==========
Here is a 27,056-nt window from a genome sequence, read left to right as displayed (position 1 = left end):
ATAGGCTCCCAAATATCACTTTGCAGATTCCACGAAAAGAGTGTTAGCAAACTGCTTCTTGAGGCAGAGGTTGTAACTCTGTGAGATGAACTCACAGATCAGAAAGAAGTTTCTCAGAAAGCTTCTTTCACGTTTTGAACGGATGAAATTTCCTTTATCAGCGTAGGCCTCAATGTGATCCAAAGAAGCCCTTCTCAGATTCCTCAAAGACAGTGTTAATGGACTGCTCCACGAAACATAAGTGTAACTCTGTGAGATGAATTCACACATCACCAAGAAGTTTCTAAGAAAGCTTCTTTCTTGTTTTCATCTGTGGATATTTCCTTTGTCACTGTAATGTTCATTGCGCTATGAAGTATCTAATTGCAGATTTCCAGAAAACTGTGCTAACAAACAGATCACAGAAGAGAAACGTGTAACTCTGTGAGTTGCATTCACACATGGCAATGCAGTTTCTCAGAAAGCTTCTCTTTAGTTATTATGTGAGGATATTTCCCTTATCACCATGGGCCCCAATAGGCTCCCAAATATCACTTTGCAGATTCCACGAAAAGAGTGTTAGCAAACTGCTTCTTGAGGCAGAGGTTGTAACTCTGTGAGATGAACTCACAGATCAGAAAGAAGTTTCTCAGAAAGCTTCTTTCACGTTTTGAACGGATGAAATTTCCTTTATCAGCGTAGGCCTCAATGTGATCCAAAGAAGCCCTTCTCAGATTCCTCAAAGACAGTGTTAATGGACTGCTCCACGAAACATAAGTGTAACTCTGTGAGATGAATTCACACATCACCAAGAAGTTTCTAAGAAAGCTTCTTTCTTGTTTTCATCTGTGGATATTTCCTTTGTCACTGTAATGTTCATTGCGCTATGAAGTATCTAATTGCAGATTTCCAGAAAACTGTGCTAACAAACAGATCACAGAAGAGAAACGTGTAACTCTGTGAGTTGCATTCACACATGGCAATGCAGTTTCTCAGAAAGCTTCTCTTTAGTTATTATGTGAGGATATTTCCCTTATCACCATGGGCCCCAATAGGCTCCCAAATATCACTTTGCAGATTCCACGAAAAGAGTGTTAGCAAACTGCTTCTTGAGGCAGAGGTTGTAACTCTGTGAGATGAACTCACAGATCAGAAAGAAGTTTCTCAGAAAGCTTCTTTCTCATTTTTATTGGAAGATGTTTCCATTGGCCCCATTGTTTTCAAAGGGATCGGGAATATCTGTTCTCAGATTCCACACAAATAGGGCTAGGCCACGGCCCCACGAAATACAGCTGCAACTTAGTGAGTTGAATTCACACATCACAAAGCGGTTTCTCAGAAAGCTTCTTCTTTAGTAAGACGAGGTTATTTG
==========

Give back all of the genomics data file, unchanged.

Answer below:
Here is a 27,056-nt window from a genome sequence, read left to right as displayed (position 1 = left end):
ATAGGCTCCCAAATATCACTTTGCAGATTCCACGAAAAGAGTGTTAGCAAACTGCTTCTTGAGGCAGAGGTTGTAACTCTGTGAGATGAACTCACAGATCAGAAAGAAGTTTCTCAGAAAGCTTCTTTCACGTTTTGAACGGATGAAATTTCCTTTATCAGCGTAGGCCTCAATGTGATCCAAAGAAGCCCTTCTCAGATTCCTCAAAGACAGTGTTAATGGACTGCTCCACGAAACATAAGTGTAACTCTGTGAGATGAATTCACACATCACCAAGAAGTTTCTAAGAAAGCTTCTTTCTTGTTTTCATCTGTGGATATTTCCTTTGTCACTGTAATGTTCATTGCGCTATGAAGTATCTAATTGCAGATTTCCAGAAAACTGTGCTAACAAACAGATCACAGAAGAGAAACGTGTAACTCTGTGAGTTGCATTCACACATGGCAATGCAGTTTCTCAGAAAGCTTCTCTTTAGTTATTATGTGAGGATATTTCCCTTATCACCATGGGCCCCAATAGGCTCCCAAATATCACTTTGCAGATTCCACGAAAAGAGTGTTAGCAAACTGCTTCTTGAGGCAGAGGTTGTAACTCTGTGAGATGAACTCACAGATCAGAAAGAAGTTTCTCAGAAAGCTTCTTTCACGTTTTGAACGGATGAAATTTCCTTTATCAGCGTAGGCCTCAATGTGATCCAAAGAAGCCCTTCTCAGATTCCTCAAAGACAGTGTTAATGGACTGCTCCACGAAACATAAGTGTAACTCTGTGAGATGAATTCACACATCACCAAGAAGTTTCTAAGAAAGCTTCTTTCTTGTTTTCATCTGTGGATATTTCCTTTGTCACTGTAATGTTCATTGCGCTATGAAGTATCTAATTGCAGATTTCCAGAAAACTGTGCTAACAAACAGATCACAGAAGAGAAACGTGTAACTCTGTGAGTTGCATTCACACATGGCAATGCAGTTTCTCAGAAAGCTTCTCTTTAGTTATTATGTGAGGATATTTCCCTTATCACCATGGGCCCCAATAGGCTCCCAAATATCACTTTGCAGATTCCACGAAAAGAGTGTTAGCAAACTGCTTCTTGAGGCAGAGGTTGTAACTCTGTGAGATGAACTCACAGATCAGAAAGAAGTTTCTCAGAAAGCTTCTTTCTCATTTTTATTGGAAGATGTTTCCATTGGCCCCATTGTTTTCAAAGGGATCGGGAATATCTGTTCTCAGATTCCACACAAATAGGGCTAGGCCACGGCCCCACGAAATACAGCTGCAACTTAGTGAGTTGAATTCACACATCACAAAGCGGTTTCTCAGAAAGCTTCTTCTTTAGTAAGACGAGGTTATTTG